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How clean is the Thames?

Before the Romans founded the port of Londinium, the Thames was a rich source of fish for local hunters. But as the capital evolved and other towns sprung up along its banks, the waterway became a dumping ground for sewage, rubbish and industrial effluent.

Concern about pollution dates back to Medieval times, when an Act of Parliament in 1383 ordered latrine owners to pay two shillings a year towards the cost of cleaning up their discharges.

Later Acts forbade the casting of rubbish and pollution into the Thames, but to little effect. In 1858, the smell from the river became so bad it disrupted Parliament in what became known as the "year of the great stink".

The event prompted the government to commission Joseph Bazalgette to build sewers on either side of the Thames. This greatly improved conditions for a while, but by the 1950s it was little more than an open sewer once more.

Only in 1974, when works to improve the sewage system were completed, did wildlife begin returning to its former haunts. Today, the Thames is considered the cleanest city river in the world and supports 118 species of fish, 350 species of invertebrates and 300 species of plants. Dolphin, seal and seahorse are among the less common species spotted in recent months.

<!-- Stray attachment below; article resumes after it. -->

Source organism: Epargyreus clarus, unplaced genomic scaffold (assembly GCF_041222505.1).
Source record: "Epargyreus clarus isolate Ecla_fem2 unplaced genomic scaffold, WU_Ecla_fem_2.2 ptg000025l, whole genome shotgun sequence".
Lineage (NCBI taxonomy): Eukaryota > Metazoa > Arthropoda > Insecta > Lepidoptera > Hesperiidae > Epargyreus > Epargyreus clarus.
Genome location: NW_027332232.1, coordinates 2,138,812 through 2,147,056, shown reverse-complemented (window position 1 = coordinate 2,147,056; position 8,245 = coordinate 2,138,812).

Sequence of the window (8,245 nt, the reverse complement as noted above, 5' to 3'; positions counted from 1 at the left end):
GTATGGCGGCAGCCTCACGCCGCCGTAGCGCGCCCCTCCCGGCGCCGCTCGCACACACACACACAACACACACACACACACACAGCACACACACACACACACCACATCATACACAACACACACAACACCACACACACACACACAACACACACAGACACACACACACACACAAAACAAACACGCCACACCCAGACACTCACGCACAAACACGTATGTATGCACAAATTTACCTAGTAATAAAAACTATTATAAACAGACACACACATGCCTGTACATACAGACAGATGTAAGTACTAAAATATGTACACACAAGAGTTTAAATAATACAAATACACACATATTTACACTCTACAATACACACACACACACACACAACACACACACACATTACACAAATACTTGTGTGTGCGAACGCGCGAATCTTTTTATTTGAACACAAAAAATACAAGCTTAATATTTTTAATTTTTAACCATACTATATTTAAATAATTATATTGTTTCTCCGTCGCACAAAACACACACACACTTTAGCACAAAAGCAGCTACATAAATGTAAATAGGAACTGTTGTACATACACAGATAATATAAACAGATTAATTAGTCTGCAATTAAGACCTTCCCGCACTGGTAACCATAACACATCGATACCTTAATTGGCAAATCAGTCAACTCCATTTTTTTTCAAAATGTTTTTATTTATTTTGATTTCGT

Schoolchildren are helping to monitor the river's return to health through the River of Life Survey. Co-ordinated by the Zoological Society of London, regular wildlife counts are undertaken by children on field courses run by the Thames Explorer Trust. On the banks of the river in Chiswick, 20 pupils from Heathrow Junior School recently unearthed freshwater shrimps, mussels, snails and leeches.

Earlier this year, a freak storm dropped 40mm of rain on parts of London in three hours. With road drains feeding directly into the Victorian sewers, Thames Water was forced to release 600,000 tonnes of untreated sewage into the Thames or risk it flooding on to the streets. The Thames Bubbler and Thames Vitality, boats designed to pump oxygen back into the river in emergencies, were unable to operate and as a result more than 100,000 fish, including carp, chub, sea lamprey, bream, dace and tench, suffocated as bacteria in the sewage voraciously consumed the river's oxygen supply.

Plans to build a pound;1.5 billion tunnel under the Thames to help prevent future spills are now being drawn up.

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